When I start a new job, the first few days I feel weird not having anyone to grab lunch with; by two months in, I've got a work husband and the run of the place. The thing that blindsided me most about maternity leave is that it doesn't follow that same progression. Motherhood is more like a corn maze: It starts off as an adventure, and then you get stuck. It can be frustrating or scary or both, and you have to trust your gut to find your way home.
You may not feel confident yet, but resist comparing yourself with other women. "I blame Facebook for this. I would look at friends posting photos of themselves and their babies at the Museum of Modern Art, and that's when I started having expectations of what I should be doing," says Lucy. But every baby (and mom) is different.
There will be plenty of Saturdays to gaze at Van Goghs as your little guy grows, so rather than malign yourself about what you're not doing, view these weeks as an opportunity to make mistakes and relish small triumphs. Conrad was a winter baby, and it took me eight weeks to figure out that he didn't like tummy time because the floor in our apartment was drafty. Every "whoops" moment will get you closer to, "Wow, I know what I'm doing." That was the case for Robin, who realized a whimper didn't mean her son was starving. At 11 weeks, she eased him into a routine. "I started waking him up at 7 a.m. to eat and making sure he finished all his bottles so that he wasn't hungry between feedings," she says. "He fell into the schedule as if it were his natural rhythm."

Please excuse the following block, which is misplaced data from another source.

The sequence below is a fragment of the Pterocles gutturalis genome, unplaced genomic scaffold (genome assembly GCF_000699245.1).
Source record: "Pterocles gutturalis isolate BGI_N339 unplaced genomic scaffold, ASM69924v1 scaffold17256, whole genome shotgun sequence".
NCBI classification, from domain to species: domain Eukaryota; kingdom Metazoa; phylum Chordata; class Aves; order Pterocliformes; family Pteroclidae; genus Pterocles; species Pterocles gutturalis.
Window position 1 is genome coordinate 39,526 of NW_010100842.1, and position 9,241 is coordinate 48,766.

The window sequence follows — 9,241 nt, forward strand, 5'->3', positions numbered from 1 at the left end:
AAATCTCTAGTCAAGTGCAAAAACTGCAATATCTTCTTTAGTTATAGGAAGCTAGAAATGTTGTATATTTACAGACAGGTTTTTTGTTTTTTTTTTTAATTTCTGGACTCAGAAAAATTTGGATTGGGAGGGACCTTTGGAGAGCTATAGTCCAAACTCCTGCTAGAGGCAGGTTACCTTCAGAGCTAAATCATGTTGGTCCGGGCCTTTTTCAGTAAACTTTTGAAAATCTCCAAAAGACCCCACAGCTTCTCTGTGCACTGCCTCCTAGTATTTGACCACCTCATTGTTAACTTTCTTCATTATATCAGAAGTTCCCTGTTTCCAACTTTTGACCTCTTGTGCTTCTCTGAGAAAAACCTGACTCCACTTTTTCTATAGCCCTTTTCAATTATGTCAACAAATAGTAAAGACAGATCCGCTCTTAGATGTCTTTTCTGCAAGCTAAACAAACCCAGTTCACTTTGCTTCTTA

Maternity-leave misconception #4
I thought I'd never be able to return to the office.